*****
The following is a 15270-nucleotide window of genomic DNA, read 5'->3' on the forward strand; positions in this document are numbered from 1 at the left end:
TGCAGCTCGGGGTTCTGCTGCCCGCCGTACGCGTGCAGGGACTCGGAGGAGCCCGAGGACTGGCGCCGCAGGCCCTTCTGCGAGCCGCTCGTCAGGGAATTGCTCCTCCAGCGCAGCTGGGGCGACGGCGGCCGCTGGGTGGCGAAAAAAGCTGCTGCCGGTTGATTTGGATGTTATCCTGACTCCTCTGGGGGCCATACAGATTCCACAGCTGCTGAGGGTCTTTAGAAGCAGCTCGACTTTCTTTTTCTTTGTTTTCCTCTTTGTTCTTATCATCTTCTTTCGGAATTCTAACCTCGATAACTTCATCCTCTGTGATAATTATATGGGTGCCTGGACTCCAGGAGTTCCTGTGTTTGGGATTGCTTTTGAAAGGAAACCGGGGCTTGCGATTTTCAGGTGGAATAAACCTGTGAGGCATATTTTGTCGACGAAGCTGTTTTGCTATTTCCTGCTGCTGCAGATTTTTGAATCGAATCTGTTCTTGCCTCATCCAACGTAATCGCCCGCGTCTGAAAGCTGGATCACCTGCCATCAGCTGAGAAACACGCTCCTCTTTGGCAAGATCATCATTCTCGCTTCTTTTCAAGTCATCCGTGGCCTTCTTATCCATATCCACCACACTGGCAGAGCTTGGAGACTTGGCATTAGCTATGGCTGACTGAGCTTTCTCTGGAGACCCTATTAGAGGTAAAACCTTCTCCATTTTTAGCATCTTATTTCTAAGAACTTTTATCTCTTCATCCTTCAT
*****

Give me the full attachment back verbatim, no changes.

The following is a 15270-nucleotide window of genomic DNA, read 5'->3' on the forward strand; positions in this document are numbered from 1 at the left end:
TGCAGCTCGGGGTTCTGCTGCCCGCCGTACGCGTGCAGGGACTCGGAGGAGCCCGAGGACTGGCGCCGCAGGCCCTTCTGCGAGCCGCTCGTCAGGGAATTGCTCCTCCAGCGCAGCTGGGGCGACGGCGGCCGCTGGGTGGCGAAAAAAGCTGCTGCCGGTTGATTTGGATGTTATCCTGACTCCTCTGGGGGCCATACAGATTCCACAGCTGCTGAGGGTCTTTAGAAGCAGCTCGACTTTCTTTTTCTTTGTTTTCCTCTTTGTTCTTATCATCTTCTTTCGGAATTCTAACCTCGATAACTTCATCCTCTGTGATAATTATATGGGTGCCTGGACTCCAGGAGTTCCTGTGTTTGGGATTGCTTTTGAAAGGAAACCGGGGCTTGCGATTTTCAGGTGGAATAAACCTGTGAGGCATATTTTGTCGACGAAGCTGTTTTGCTATTTCCTGCTGCTGCAGATTTTTGAATCGAATCTGTTCTTGCCTCATCCAACGTAATCGCCCGCGTCTGAAAGCTGGATCACCTGCCATCAGCTGAGAAACACGCTCCTCTTTGGCAAGATCATCATTCTCGCTTCTTTTCAAGTCATCCGTGGCCTTCTTATCCATATCCACCACACTGGCAGAGCTTGGAGACTTGGCATTAGCTATGGCTGACTGAGCTTTCTCTGGAGACCCTATTAGAGGTAAAACCTTCTCCATTTTTAGCATCTTATTTCTAAGAACTTTTATCTCTTCATCCTTCAT